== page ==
Though environmentally detrimental, wild swine satisfy the demand for hunting opportunities, provide an economic asset, while controlling their numbers.
Story and Photography by Bob Zaiglin
As my hunter and I worked our way to the edge of a 20-acre oats patch, I was hoping to see a 170 inch caliber buck I had observed feeding on the succulent grain only a week earlier. It was a comfortably cool mid-December afternoon, and we were on a huge spread located in the heart of the Golden Triangle — Dimmit County. Stealthily approaching the grain field, we used the maze of blackbrush and guajillo to break our outline from its visitors. We were focused on deer and deer only, hoping to catch a glimpse, if not harvest, the tall 10-point I was confident frequented the field.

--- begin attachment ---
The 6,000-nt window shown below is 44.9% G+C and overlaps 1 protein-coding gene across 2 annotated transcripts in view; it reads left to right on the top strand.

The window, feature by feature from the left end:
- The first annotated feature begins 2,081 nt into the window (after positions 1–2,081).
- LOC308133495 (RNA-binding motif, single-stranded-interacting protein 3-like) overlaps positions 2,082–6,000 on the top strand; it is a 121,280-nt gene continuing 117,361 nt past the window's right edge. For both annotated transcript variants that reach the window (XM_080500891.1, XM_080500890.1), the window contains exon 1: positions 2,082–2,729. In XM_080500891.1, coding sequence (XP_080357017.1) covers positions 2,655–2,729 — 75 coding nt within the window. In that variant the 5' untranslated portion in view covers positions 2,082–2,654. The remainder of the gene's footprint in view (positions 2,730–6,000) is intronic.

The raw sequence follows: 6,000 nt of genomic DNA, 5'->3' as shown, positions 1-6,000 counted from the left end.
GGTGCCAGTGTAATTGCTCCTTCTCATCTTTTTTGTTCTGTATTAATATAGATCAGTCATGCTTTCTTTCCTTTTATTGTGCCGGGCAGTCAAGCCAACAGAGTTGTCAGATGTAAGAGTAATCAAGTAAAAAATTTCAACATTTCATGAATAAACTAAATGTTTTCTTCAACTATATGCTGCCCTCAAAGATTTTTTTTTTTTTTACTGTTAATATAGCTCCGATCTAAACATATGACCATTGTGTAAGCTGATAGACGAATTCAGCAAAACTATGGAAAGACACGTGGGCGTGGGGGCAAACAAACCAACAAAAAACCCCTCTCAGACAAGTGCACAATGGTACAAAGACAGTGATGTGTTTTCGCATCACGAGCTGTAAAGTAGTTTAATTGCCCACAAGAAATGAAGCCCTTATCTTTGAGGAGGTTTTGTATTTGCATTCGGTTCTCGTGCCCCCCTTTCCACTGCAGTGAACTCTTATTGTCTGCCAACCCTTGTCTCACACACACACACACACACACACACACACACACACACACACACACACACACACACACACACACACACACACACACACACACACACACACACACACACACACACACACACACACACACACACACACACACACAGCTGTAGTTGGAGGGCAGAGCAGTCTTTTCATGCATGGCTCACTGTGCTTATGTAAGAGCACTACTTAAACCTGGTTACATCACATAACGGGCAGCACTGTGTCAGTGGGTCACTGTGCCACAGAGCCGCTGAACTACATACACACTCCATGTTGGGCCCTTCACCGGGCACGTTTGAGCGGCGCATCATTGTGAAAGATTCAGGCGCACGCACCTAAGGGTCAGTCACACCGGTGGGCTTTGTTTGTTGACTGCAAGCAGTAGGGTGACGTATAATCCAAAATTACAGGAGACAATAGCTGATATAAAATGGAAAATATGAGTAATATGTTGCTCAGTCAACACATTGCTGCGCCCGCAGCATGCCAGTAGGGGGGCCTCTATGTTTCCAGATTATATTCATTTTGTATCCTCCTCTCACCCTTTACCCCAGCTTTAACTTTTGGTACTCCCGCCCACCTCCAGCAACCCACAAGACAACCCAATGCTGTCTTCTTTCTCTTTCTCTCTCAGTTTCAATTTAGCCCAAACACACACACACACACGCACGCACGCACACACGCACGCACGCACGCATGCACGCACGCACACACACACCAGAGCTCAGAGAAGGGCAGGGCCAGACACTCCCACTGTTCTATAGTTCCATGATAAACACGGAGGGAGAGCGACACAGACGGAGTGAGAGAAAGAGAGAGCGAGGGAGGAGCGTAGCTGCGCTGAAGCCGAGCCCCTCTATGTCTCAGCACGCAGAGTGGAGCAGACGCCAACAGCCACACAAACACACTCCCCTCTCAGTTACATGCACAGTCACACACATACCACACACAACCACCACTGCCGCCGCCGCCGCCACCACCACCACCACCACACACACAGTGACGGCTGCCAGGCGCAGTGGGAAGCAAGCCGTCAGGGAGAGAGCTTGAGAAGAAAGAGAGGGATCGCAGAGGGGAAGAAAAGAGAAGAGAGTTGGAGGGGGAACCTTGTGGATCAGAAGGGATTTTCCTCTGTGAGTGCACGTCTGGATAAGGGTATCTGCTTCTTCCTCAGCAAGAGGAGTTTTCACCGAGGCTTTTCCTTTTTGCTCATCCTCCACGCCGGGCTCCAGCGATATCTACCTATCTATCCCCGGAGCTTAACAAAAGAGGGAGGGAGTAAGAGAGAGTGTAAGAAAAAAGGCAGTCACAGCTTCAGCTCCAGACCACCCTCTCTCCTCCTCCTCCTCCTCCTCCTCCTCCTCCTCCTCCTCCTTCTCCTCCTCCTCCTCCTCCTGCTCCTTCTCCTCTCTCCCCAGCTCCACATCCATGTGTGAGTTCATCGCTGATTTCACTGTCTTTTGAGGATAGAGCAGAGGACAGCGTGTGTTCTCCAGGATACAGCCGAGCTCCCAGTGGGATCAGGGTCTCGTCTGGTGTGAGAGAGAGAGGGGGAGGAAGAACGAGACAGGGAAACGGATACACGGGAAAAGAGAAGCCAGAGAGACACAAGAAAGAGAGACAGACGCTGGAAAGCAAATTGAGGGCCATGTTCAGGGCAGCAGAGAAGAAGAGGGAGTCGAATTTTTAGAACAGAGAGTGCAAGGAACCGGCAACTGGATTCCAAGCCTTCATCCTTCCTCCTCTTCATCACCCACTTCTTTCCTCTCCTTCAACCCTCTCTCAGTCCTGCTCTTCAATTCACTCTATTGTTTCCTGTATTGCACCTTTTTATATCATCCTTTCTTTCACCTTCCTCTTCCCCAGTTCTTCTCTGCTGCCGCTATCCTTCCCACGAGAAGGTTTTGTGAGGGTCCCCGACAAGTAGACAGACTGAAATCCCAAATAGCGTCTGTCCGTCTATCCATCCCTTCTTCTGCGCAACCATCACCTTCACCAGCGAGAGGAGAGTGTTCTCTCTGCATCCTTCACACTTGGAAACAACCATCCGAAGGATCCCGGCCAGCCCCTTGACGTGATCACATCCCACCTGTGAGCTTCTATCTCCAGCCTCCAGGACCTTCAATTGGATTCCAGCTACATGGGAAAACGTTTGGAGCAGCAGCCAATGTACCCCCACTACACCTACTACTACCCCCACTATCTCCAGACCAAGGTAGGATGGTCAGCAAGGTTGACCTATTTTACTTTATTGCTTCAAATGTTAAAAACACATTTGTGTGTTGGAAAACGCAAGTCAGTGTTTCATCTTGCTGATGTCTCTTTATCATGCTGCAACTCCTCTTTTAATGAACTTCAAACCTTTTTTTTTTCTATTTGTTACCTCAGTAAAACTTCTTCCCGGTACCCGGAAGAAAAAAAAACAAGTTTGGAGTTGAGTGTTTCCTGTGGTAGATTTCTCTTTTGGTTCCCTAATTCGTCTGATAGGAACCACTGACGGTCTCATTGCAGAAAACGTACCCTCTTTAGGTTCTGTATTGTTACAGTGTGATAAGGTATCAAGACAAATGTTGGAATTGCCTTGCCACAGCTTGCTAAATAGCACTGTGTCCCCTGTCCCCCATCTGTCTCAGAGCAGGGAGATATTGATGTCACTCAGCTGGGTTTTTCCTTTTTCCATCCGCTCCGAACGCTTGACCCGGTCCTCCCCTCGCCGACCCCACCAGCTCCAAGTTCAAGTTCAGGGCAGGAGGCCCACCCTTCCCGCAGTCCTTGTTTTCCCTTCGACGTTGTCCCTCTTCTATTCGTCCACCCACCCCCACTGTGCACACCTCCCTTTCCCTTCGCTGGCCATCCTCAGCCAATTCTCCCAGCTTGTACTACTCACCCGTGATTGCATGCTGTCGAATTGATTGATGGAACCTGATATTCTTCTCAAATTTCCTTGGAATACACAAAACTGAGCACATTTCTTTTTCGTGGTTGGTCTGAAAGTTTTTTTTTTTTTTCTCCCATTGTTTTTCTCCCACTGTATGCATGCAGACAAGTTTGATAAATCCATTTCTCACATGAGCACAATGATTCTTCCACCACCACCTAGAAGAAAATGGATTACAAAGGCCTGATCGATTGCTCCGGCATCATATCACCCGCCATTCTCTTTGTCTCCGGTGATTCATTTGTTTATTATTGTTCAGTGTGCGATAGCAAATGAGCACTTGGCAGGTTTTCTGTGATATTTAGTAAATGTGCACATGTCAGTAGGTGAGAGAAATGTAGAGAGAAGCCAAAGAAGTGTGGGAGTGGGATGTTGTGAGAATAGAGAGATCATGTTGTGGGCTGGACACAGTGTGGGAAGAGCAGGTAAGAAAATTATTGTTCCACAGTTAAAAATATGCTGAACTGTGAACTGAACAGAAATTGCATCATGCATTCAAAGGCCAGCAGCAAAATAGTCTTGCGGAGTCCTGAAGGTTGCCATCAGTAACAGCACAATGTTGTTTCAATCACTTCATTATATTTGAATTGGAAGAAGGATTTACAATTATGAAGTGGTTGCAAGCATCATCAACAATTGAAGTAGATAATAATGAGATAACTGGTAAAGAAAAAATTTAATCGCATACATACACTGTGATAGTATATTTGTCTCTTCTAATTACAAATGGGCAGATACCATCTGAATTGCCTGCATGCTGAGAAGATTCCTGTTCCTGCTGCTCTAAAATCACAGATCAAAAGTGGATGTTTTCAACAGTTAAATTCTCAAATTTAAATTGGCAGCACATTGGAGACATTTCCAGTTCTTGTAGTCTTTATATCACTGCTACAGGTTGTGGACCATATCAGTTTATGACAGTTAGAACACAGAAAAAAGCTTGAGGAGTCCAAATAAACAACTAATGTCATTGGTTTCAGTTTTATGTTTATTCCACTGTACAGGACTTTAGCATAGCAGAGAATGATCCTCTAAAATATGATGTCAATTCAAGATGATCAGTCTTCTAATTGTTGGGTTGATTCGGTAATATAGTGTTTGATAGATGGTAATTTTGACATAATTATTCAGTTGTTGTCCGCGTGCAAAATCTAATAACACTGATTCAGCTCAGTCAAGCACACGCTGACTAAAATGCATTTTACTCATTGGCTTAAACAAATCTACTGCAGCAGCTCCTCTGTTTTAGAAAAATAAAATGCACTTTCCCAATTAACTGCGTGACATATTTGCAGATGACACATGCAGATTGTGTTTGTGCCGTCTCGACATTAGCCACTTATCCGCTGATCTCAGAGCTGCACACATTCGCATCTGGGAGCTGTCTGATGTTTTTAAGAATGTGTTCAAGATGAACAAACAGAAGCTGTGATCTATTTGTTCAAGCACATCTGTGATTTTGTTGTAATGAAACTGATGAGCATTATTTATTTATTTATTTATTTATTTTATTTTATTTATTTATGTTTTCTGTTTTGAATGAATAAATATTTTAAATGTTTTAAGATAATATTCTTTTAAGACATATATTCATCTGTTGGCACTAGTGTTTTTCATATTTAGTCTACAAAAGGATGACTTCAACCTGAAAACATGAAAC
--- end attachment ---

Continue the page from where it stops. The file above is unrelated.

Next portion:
Only yards from the field we were forced to crawl on our hands and knees over a mine field of sticker burrs until we arrived at the edge. Upon our arrival, several bucks scoring in the mid 150’s, along with several doe, were engulfing the verdant grain, but the buck we were after was nowhere to be seen. We then got comfortable as I remained confident the big 10 would show up before dark.
As additional deer entered the field, the anticipation of the larger buck’s arrival escalated, but the appearance of a hog on the extreme northwest portion of the field stole the show. It was the largest bodied hog I had ever seen on the ranch, and complemented by a large set of ivory-white cutters, it was a sight to behold.